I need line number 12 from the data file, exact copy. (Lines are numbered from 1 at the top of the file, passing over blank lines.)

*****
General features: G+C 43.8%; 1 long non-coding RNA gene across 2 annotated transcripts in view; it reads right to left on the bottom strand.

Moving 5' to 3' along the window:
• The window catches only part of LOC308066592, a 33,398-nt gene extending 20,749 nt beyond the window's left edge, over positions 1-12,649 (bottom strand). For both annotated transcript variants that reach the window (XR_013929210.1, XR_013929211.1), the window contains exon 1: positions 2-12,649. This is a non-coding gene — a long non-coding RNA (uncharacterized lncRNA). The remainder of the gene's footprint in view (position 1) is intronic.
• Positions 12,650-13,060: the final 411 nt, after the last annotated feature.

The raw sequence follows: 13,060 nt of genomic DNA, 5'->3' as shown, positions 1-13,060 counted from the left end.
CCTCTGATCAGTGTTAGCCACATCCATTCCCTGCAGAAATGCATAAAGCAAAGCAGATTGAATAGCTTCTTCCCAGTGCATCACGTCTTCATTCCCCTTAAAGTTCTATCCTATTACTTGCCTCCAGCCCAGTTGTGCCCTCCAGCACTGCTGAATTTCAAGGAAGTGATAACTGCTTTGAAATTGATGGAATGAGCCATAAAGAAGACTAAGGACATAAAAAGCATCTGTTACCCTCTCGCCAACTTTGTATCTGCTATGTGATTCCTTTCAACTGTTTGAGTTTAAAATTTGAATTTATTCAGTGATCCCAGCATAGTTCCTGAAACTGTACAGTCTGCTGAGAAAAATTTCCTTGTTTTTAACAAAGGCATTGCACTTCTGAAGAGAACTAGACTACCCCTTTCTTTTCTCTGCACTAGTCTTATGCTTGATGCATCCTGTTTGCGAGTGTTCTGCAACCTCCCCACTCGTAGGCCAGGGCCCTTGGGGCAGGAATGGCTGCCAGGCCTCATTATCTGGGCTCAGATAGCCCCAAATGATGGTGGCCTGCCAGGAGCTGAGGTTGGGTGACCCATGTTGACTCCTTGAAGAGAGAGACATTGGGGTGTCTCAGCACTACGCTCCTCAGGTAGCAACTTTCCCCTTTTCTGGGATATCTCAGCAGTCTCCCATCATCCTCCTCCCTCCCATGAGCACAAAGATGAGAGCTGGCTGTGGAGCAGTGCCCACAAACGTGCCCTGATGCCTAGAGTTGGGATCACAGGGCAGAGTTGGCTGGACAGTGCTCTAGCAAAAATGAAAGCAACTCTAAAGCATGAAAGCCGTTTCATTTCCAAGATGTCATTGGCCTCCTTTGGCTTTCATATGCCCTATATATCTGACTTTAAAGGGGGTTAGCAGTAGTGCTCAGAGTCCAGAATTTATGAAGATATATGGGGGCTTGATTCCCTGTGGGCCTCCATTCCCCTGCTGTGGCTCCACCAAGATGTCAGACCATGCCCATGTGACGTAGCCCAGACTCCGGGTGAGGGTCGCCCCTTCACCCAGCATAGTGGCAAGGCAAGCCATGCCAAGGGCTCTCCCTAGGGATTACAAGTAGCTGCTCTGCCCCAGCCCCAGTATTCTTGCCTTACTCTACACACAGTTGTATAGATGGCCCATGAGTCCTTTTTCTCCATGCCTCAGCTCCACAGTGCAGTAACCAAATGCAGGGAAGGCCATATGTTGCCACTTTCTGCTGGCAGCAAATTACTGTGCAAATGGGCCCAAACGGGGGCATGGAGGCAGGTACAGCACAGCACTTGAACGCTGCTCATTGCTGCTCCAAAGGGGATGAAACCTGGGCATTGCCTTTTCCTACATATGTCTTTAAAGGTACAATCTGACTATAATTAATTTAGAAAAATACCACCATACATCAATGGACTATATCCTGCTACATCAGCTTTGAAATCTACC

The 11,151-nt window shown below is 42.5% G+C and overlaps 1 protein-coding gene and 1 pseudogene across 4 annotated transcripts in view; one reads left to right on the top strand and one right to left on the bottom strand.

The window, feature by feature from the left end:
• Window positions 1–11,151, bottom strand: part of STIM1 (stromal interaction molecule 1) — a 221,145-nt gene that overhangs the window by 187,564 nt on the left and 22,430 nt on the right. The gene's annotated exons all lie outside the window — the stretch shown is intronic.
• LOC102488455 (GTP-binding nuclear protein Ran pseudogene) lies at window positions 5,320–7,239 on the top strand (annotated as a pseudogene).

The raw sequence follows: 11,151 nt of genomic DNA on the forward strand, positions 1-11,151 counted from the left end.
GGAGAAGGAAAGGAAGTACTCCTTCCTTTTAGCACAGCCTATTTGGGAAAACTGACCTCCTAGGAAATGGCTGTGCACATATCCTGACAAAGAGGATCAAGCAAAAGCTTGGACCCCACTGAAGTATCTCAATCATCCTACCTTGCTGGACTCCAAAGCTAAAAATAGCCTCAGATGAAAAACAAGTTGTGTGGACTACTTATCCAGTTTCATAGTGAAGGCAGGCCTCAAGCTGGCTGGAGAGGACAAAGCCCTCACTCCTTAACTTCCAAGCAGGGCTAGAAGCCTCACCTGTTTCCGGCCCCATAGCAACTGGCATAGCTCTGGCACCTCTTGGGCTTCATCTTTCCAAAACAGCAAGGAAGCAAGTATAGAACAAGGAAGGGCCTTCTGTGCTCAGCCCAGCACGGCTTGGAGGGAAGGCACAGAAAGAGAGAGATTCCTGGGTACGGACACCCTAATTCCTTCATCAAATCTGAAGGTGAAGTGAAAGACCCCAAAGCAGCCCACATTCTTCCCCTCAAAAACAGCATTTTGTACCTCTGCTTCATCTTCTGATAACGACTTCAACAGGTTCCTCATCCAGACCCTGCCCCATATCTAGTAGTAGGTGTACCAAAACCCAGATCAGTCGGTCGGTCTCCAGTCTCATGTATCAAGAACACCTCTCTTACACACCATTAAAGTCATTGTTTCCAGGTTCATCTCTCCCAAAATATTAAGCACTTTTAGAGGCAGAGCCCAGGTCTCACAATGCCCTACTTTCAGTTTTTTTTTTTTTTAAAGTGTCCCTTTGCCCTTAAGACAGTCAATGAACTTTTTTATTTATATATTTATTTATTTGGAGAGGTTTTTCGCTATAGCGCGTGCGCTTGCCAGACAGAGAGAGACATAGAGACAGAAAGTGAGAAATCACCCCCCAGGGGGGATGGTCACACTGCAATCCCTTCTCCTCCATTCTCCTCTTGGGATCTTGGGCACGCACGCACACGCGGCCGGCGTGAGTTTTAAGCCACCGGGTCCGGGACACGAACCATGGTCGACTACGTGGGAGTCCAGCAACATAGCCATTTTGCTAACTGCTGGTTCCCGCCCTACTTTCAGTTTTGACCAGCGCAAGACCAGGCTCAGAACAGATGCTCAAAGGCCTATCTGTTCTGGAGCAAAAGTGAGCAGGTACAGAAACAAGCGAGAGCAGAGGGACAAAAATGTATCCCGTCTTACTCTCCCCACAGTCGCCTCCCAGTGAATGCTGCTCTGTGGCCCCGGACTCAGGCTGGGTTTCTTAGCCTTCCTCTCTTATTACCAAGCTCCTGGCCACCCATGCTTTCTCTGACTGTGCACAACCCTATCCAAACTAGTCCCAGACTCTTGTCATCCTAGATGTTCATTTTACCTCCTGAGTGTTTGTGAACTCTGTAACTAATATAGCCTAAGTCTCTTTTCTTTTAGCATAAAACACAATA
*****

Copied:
GGAGAAGGAAAGGAAGTACTCCTTCCTTTTAGCACAGCCTATTTGGGAAAACTGACCTCCTAGGAAATGGCTGTGCACATATCCTGACAAAGAGGATCAAGCAAAAGCTTGGACCCCACTGAAGTATCTCAATCATCCTACCTTGCTGGACTCCAAAGCTAAAAATAGCCTCAGATGAAAAACAAGTTGTGTGGACTACTTATCCAGTTTCATAGTGAAGGCAGGCCTCAAGCTGGCTGGAGAGGACAAAGCCCTCACTCCTTAACTTCCAAGCAGGGCTAGAAGCCTCACCTGTTTCCGGCCCCATAGCAACTGGCATAGCTCTGGCACCTCTTGGGCTTCATCTTTCCAAAACAGCAAGGAAGCAAGTATAGAACAAGGAAGGGCCTTCTGTGCTCAGCCCAGCACGGCTTGGAGGGAAGGCACAGAAAGAGAGAGATTCCTGGGTACGGACACCCTAATTCCTTCATCAAATCTGAAGGTGAAGTGAAAGACCCCAAAGCAGCCCACATTCTTCCCCTCAAAAACAGCATTTTGTACCTCTGCTTCATCTTCTGATAACGACTTCAACAGGTTCCTCATCCAGACCCTGCCCCATATCTAGTAGTAGGTGTACCAAAACCCAGATCAGTCGGTCGGTCTCCAGTCTCATGTATCAAGAACACCTCTCTTACACACCATTAAAGTCATTGTTTCCAGGTTCATCTCTCCCAAAATATTAAGCACTTTTAGAGGCAGAGCCCAGGTCTCACAATGCCCTACTTTCAGTTTTTTTTTTTTTTAAAGTGTCCCTTTGCCCTTAAGACAGTCAATGAACTTTTTTATTTATATATTTATTTATTTGGAGAGGTTTTTCGCTATAGCGCGTGCGCTTGCCAGACAGAGAGAGACATAGAGACAGAAAGTGAGAAATCACCCCCCAGGGGGGATGGTCACACTGCAATCCCTTCTCCTCCATTCTCCTCTTGGGATCTTGGGCACGCACGCACACGCGGCCGGCGTGAGTTTTAAGCCACCGGGTCCGGGACACGAACCATGGTCGACTACGTGGGAGTCCAGCAACATAGCCATTTTGCTAACTGCTGGTTCCCGCCCTACTTTCAGTTTTGACCAGCGCAAGACCAGGCTCAGAACAGATGCTCAAAGGCCTATCTGTTCTGGAGCAAAAGTGAGCAGGTACAGAAACAAGCGAGAGCAGAGGGACAAAAATGTATCCCGTCTTACTCTCCCCACAGTCGCCTCCCAGTGAATGCTGCTCTGTGGCCCCGGACTCAGGCTGGGTTTCTTAGCCTTCCTCTCTTATTACCAAGCTCCTGGCCACCCATGCTTTCTCTGACTGTGCACAACCCTATCCAAACTAGTCCCAGACTCTTGTCATCCTAGATGTTCATTTTACCTCCTGAGTGTTTGTGAACTCTGTAACTAATATAGCCTAAGTCTCTTTTCTTTTAGCATAAAACACAATA